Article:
Recall that the method of steepest descent uses only first derivatives (gradients) in selecting a suitable search direction. This strategy is not always the most effective. If higher derivatives are used, the resulting iterative algorithm may perform better than the steepest descent method. *Newton’s method* (sometimes called the *Newton-Raphson method*) uses first and second derivatives and indeed does perform better than the steepest descent method if the initial point is close to the minimizer. The idea behind this method is as follows. Given a starting point, we construct a quadratic approximation to the objective function that matches the first and second derivative values at that point. We then minimize the approximate (quadratic) function instead of the original objective function. We use the minimizer of the approximate function as the starting point in the next step and repeat the procedure iteratively. If the objective function is quadratic, then the approximation is exact, and the method yields the true minimizer in one step. If, on the other hand, the objective function is not quadratic, then the approximation will provide only an estimate of the position of the true minimizer. Figure 9.1 illustrates this idea.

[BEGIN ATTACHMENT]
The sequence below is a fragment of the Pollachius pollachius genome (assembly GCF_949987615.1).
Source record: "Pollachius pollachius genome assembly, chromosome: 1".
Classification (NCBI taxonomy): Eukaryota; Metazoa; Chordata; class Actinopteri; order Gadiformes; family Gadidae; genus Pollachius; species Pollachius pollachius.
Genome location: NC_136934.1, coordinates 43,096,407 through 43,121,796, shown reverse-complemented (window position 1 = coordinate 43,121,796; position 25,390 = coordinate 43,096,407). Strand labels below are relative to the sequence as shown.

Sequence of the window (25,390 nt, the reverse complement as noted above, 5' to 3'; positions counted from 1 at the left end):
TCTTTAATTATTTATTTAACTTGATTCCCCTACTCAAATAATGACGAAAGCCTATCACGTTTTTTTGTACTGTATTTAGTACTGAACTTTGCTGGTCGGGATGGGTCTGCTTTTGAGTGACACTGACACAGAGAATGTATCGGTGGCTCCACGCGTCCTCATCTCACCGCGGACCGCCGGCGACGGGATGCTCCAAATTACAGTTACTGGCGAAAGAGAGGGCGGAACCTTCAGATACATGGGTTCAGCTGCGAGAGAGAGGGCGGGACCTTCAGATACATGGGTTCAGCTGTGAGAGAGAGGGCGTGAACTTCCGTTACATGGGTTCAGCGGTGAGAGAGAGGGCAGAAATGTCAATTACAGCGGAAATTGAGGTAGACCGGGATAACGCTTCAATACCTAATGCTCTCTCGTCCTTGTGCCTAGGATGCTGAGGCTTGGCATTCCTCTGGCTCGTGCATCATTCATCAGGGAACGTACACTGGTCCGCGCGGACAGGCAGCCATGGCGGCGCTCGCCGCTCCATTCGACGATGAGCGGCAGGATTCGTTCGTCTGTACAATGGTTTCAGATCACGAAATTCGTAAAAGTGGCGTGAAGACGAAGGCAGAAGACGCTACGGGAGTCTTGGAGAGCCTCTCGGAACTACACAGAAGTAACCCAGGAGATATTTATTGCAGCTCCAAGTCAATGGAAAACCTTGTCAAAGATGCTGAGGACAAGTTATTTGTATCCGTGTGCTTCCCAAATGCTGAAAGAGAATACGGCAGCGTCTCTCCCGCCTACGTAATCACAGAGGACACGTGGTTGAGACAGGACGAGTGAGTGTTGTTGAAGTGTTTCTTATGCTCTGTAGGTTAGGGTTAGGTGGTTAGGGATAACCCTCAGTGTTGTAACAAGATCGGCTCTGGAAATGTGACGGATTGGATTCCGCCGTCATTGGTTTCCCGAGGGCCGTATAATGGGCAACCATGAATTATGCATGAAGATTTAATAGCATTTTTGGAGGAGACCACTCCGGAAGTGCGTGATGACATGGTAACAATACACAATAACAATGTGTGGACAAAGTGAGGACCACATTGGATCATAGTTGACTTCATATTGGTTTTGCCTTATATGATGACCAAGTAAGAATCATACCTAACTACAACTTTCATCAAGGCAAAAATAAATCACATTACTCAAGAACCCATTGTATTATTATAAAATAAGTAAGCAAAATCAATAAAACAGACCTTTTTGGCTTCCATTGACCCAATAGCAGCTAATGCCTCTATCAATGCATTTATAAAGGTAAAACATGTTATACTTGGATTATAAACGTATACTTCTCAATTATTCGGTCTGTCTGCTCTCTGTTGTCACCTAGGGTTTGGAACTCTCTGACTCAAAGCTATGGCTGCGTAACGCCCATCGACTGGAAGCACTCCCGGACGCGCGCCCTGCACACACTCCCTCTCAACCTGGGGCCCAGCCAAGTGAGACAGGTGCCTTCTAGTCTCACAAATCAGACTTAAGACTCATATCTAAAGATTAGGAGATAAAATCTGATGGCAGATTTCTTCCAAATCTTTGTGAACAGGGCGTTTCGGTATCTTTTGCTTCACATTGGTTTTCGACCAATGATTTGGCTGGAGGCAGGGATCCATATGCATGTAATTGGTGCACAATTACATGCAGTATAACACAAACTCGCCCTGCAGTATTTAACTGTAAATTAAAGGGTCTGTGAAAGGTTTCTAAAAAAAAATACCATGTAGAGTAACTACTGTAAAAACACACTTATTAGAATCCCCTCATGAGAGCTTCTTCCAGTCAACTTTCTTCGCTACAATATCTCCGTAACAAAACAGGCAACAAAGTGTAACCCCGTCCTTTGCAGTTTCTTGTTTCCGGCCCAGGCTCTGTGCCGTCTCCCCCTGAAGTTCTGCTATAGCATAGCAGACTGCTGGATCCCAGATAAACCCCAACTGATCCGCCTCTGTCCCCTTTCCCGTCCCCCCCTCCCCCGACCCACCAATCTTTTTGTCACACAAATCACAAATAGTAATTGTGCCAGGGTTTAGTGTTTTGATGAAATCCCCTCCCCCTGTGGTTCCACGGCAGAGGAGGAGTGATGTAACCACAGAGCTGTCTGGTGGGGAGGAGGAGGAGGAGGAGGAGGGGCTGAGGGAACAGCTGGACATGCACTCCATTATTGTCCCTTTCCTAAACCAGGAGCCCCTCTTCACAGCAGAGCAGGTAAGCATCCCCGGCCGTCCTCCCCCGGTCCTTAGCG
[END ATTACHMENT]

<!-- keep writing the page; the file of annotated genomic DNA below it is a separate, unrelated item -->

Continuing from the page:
We can obtain a quadratic ...

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